Bnei Akiva's US branch struggles to stay neutral

Members taught dangers of hatred as both branches split on issue of disengagement.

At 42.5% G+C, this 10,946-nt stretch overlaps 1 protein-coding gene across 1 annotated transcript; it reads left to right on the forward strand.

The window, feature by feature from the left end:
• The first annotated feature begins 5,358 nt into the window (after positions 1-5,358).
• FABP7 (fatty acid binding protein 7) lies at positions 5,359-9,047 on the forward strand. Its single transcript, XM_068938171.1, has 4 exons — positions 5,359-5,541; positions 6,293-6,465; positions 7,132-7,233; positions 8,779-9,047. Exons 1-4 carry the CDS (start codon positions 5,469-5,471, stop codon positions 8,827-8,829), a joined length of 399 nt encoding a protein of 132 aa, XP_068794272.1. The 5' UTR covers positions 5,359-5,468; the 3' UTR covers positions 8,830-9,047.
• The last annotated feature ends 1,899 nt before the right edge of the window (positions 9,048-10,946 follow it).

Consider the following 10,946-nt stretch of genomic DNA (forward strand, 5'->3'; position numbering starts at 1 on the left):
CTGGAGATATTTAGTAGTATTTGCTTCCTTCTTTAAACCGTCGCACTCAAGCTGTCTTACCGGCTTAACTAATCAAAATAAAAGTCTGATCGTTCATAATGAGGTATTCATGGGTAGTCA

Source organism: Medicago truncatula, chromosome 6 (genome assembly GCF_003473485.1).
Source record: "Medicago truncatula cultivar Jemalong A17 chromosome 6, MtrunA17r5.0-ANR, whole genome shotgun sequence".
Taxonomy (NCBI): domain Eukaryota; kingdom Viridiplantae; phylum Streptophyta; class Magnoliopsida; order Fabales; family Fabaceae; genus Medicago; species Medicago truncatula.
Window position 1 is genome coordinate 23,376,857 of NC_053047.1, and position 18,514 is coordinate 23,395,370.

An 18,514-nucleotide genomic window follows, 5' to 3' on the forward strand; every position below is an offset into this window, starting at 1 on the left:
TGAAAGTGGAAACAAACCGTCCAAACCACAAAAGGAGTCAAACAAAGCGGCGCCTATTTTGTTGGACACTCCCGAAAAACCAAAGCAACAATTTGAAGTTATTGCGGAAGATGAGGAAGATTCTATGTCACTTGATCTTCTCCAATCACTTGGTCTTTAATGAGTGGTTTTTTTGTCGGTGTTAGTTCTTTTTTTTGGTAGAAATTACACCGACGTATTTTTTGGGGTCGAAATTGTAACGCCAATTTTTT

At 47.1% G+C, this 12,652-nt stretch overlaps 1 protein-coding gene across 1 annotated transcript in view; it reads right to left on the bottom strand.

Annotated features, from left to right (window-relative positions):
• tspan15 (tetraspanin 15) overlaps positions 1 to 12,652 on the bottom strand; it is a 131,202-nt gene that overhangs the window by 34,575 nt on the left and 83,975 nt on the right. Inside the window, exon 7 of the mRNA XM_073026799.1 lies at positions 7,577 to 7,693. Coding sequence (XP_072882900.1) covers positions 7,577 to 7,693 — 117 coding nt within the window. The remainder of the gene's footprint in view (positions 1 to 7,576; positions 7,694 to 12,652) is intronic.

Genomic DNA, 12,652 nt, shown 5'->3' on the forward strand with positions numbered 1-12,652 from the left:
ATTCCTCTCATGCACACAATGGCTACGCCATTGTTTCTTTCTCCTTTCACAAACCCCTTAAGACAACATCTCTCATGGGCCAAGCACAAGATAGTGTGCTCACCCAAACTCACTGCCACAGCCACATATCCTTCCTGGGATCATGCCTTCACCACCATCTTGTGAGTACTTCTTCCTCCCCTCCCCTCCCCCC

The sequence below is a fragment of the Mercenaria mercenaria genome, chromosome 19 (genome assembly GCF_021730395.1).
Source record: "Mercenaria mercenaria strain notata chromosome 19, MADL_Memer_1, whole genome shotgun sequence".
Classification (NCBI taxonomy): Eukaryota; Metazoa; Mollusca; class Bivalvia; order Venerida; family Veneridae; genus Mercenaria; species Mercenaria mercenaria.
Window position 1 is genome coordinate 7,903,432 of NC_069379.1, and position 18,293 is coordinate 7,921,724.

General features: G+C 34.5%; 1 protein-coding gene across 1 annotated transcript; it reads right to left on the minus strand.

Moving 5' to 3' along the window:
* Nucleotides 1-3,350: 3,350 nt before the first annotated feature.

Bnei Akiva of North America and Bnei Akiva Israel appear to be split on the issue of disengagement at least formally. The Israeli chapter is officially opposed to the disengagement. Bnei Akiva of the US and Canada, on the other hand, does not have an official political stance and, formally, only seeks to educate its members on different views revolving around the issue. Steve Frankel, director of Mach Hach BaAretz, a Bnei Akiva trip in which 16-year-old North American teens tour Israel by bus, said Bnei Akiva of the United States and Canada is not an "Israeli organization, therefore we do not take a political stance." Speaking about members of Bnei Akiva Israel, Frankel said "they know that their opinions affect their own lives. They could be soldiers in Gush Katif or live there and have to deal with consequences of their own decisions. It's not like that for Bnei Akiva of North America." Frankel noted that although "is no secret that most Orthodox Jews are against disengagement," Bnei Akiva of North America still was not taking an official stance on the pullout. Eitan Mor-Yosef, secretary-general of Bnei Akiva Israel which boasts about 75,000 members and 300 chapters, is outspoken and active when it comes to disengagement. "Bnei Akiva educates the kids against disengagement and tells them that we have to democratically protest to stop disengagement," Mor-Yosef said. The group has organized youths to hand out ribbons to drivers at intersections. They have talked to Israelis and published flyers to explain their contention that disengagement will negatively affect the country. One counselor on a trip in Jerusalem told The Jerusalem Post that his campers had been taken to anti-disengagement events. Mor-Yosef also said that Bnei Akiva members are taught they "should unite [with all Israelis] because we are separated in our own little country, and that we should all get together and not hate each other." Although the North American Bnei Akiva is officially staying out of the debate, some factors indicate an ideological proximity to its Israeli counterpart. Ely Cole, a counselor on Mach Hach BaAretz, said "Steve Frankel told us there is no formal educational process on disengagement but that we should tell the kids how we feel. The result is that mostly all of the counselors, especially the Israelis, are anti-disengagement." Camper Dorothy Abrams, 16, said that all of her counselors, her main source of information about disengagement, "are wearing orange bracelets." Abrams was quick to add "but they're not extremists." Still, Frankel said that Bnei Akiva did try to give both viewpoints on disengagement. "When the kids are meeting with speakers, one of the guidelines we discussed is that two speakers are needed, from two different viewpoints." The campers rarely make contact with the world outside their program, but Abrams did spend a weekend with an Israeli family on Moshav Tzufin on a trip. She said politics did not come up in conversation too often, but the family's oldest son was spending his last Shabbat in a yeshiva in Gush Katif. Once Shabbat ended, Abrams said that the children in the moshav were handing out orange ribbons and anti-disengagement stickers to the visiting Mach Hach BaAretz campers. Other campers said they spent a similar weekend in Alon Shvut in Gush Etzion. Cole said his bus was taken to Elkana. Tzufin and Elkana both lie in Samaria east of Kalkilya, not far from the four northern Shomron communities that are going to be evacuated. One area where Bnei Akiva of the United States and Canada and Bnei Akiva are solidly in step is on the issue of Diaspora Jewry's responsibility when related to events in Israel. "Our answer to everything is to make aliya," Frankel said. Then he added: "If the campers want to know what they can do to fight disengagement, they can make aliya."